On the east side of Balboa Park, across the Park Avenue pedestrian bridge, is San Diego's most beautiful and extensive rose garden, named for philanthropist Inez Grant Parker. There are approximately 200 varieties of roses here, carefully tended by a staff of volunteers. I can only imagine the amount of tending these roses need. I have 5 plants and two hybrid variety roses in my garden, and it is a constant fight to remove spent blooms, prune, and fight rose blight. Orange rust spores continue to be a problem for my Mother of Pearl and Double Delight roses and I can see evidence of the scourge at the Inez Grant Parker Rose Garden as well.

Roses are beloved, favorites of florists, brides, and sentimental romantics. So, we continue to tend them, nurse them through sickness, and create new varieties to grow in our private and public gardens. They will forever adorn our bouquets and pique our memories of romance and days gone by.

For more rose pictures, please click here.

Sunday, June 5, 2011

Michael Pollan - It is not just an author, but also a tomato.

I have always delighted in growing exotic, heirloom tomatoes. Especially the kind you never find in a store. Some do well, some do not. Some taste great, some are barley edible. All of them are fun to grow and make the wait for tomatoes exciting and ripe with anticipation. This year I have 24 different tomatoes in my back yard garden. Some of these I have grown before and continue to grow because of their combination of production and taste. One I have not grown before is the “Michael Pollan”.

According to
'Michael Pollan' is an odd shaped mutant! (The tomato that is.) Egg shaped fruits are yellow with green stripes & some have little “nubbins” on the ends. Related to ‘Green Zebra’ but with a milder taste & a good amount of sweetness. Very popular in taste tests. Plus the bloom on this variety is reported to be quite showy. Nice! Named after the amazing author & teacher -whose books we highly recommend.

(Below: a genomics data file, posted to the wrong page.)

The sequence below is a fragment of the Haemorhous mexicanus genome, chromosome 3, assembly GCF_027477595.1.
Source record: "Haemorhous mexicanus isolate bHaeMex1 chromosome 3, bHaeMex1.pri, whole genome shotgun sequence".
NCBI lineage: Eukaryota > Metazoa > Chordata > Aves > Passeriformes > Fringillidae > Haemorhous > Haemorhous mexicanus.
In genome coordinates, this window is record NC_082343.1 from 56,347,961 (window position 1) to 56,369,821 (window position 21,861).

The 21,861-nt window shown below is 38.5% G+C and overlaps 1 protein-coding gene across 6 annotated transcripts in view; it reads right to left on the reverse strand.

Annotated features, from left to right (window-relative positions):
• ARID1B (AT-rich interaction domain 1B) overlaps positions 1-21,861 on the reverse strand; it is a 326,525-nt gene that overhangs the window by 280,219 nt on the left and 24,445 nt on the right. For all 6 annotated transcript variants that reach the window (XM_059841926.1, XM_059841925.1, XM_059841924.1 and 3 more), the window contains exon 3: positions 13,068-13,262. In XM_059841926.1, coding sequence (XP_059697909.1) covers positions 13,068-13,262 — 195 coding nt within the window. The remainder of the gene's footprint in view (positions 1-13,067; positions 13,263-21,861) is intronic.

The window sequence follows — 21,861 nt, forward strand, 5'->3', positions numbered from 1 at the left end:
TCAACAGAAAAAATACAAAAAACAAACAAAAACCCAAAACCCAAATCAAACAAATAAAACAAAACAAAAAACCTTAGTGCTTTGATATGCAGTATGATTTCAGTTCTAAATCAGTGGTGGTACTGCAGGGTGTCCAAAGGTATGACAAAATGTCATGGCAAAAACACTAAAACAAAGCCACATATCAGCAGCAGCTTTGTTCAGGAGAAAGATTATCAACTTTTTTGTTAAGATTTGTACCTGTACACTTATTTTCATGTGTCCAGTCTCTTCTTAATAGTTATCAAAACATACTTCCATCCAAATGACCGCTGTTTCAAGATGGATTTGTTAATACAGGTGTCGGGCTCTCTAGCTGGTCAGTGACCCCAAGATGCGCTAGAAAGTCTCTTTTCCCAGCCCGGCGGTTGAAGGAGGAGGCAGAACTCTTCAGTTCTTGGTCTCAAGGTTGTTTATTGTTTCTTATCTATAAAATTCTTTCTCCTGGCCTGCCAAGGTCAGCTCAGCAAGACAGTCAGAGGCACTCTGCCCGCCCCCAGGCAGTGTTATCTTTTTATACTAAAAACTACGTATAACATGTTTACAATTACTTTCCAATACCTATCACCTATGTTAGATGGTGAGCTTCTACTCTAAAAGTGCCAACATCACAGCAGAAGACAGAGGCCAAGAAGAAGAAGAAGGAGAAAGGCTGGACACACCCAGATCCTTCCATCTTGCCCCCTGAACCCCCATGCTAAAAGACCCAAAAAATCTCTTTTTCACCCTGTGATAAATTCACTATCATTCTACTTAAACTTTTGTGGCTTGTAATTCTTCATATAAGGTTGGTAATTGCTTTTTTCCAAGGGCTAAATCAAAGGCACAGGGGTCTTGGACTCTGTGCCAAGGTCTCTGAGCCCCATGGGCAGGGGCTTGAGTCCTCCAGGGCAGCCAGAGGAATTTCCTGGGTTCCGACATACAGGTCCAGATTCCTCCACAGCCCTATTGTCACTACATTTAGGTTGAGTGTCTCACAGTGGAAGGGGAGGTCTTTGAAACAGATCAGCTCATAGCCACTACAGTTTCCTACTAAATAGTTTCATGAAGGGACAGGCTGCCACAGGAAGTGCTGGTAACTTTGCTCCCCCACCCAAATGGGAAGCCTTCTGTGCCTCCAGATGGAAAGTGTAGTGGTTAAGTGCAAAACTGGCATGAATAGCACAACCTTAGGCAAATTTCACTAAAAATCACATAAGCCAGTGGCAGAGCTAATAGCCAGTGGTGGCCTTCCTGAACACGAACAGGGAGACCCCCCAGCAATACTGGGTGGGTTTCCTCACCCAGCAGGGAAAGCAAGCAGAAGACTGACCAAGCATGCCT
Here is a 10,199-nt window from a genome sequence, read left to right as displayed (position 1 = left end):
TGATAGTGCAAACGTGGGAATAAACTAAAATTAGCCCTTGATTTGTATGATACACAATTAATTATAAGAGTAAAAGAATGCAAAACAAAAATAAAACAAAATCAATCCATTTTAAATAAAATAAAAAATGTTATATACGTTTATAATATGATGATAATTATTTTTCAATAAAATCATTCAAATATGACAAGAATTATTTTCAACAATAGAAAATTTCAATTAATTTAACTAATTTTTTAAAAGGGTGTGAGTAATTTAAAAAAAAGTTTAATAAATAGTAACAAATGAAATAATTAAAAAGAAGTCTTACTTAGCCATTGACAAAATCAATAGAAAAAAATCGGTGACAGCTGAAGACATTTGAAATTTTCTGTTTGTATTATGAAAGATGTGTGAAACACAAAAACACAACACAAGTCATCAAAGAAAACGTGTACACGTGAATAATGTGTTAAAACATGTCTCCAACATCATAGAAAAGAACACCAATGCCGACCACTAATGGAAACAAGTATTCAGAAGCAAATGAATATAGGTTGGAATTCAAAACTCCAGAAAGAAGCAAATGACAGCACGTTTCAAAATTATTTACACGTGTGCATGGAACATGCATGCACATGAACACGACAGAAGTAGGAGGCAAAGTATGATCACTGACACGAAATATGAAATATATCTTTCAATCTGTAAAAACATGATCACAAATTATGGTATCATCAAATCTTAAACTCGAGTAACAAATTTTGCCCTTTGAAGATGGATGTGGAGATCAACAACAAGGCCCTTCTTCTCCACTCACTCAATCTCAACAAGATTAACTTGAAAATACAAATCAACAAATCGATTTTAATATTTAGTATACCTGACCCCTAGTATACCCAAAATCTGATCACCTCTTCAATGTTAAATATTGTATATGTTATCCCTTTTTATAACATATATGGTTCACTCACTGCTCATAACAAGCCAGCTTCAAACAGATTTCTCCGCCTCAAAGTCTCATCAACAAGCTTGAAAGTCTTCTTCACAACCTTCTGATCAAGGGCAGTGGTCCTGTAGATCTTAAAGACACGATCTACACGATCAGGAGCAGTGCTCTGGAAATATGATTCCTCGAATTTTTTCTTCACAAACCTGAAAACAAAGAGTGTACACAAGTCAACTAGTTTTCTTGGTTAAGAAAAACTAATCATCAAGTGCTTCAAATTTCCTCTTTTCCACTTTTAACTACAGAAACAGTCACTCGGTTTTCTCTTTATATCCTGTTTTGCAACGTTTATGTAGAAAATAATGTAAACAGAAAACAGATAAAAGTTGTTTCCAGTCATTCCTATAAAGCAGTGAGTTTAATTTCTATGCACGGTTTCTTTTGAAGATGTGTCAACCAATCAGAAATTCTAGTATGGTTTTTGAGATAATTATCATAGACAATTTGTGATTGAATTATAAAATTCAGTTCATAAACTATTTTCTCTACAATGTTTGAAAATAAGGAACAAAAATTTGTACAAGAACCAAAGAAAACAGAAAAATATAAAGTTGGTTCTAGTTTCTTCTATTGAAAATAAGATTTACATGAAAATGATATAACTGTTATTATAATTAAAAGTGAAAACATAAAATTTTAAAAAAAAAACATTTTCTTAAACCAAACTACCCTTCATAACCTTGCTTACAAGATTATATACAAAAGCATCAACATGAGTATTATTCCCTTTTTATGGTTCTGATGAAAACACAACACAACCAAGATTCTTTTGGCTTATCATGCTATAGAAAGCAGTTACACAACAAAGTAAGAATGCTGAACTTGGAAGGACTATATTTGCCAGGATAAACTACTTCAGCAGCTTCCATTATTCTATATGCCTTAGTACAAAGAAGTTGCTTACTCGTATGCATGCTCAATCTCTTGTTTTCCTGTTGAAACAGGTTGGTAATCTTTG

Michael Pollan is a famous author dealing with health, the environment and food’s influence on both. He has been immortalized with his own heirloom tomato with the nom de plume “Michael Pollan”.

The tomato also has a reputation for blossom end rot. Blossom end rot is generally caused by a lack of calcium in the soil and irregular watering. The lack of calcium can be due to poor watering practices or by a basic lack of calcium in the soil. I always plant my tomatoes with ground up egg shells and make sure I use a good fertilizer as well. I also hand water with an eye to temperature and weather. I got my “Michael Pollan” at the Tomato Mania event at the Quail Botanical Gardens. If you have never attended this event in the spring, I highly recommend it. The plant went into the ground on April 2nd. As of June 1st, the plant was nearly 5 feet tall. It has an abundance of blossoms. I mean lots and lots of blossoms. I am hopefull for a bountiful harvest and the tomatoes taste as good as their reputation. In any event, it has been fun to grow and anticipation runs high for some great tasting tomatoes.

Michael Pollan with multitude of blossoms.

Saturday, June 4, 2011

Volunteer Call

A note from Jodi at the Garden Path:

Hello everyone---

I may have talked to some of you this past weekend, but we are looking for volunteers for our annual fundraising opportunity this summer. During the Stampede (July 7-17th this year..), our volunteers take shifts selling raffle tickets on behalf of the Kinsmen. Other than the Sneak-a-Peek Thursday, there are three shifts a day -- morning, afternoon and evening. Its an easy, fun way for us to fundraise, and admission to the Park is taken care of.

The Kinsmen pay us per shift worked, so if you are interested, please volunteer as many times as you can!!

A big thanks to those that have already volunteered; I will be in touch with further details a little closer to the date. Happy gardening!

All the best,
Jodi Lucas
Funds and Granting Director
Garden Path Society

You can email Jodi for more details and shift times at